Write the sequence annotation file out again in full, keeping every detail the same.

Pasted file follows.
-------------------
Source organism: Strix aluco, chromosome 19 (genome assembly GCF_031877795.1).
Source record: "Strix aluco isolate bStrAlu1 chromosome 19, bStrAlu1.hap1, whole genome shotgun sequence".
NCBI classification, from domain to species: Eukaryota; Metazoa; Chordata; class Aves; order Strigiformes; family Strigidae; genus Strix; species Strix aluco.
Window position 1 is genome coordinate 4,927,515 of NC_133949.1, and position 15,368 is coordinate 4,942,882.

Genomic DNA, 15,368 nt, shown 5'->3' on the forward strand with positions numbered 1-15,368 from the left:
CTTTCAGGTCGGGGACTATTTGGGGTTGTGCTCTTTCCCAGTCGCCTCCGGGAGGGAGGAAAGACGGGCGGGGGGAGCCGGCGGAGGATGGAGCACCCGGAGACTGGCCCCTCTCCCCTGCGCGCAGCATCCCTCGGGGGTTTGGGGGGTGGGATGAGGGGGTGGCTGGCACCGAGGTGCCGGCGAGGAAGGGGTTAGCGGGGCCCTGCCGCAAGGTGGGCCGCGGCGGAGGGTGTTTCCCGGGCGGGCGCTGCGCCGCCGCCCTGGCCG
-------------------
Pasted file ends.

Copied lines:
Source organism: Strix aluco, chromosome 19 (genome assembly GCF_031877795.1).
Source record: "Strix aluco isolate bStrAlu1 chromosome 19, bStrAlu1.hap1, whole genome shotgun sequence".
NCBI classification, from domain to species: Eukaryota; Metazoa; Chordata; class Aves; order Strigiformes; family Strigidae; genus Strix; species Strix aluco.
Window position 1 is genome coordinate 4,927,515 of NC_133949.1, and position 15,368 is coordinate 4,942,882.

Genomic DNA, 15,368 nt, shown 5'->3' on the forward strand with positions numbered 1-15,368 from the left:
CTTTCAGGTCGGGGACTATTTGGGGTTGTGCTCTTTCCCAGTCGCCTCCGGGAGGGAGGAAAGACGGGCGGGGGGAGCCGGCGGAGGATGGAGCACCCGGAGACTGGCCCCTCTCCCCTGCGCGCAGCATCCCTCGGGGGTTTGGGGGGTGGGATGAGGGGGTGGCTGGCACCGAGGTGCCGGCGAGGAAGGGGTTAGCGGGGCCCTGCCGCAAGGTGGGCCGCGGCGGAGGGTGTTTCCCGGGCGGGCGCTGCGCCGCCGCCCTGGCCG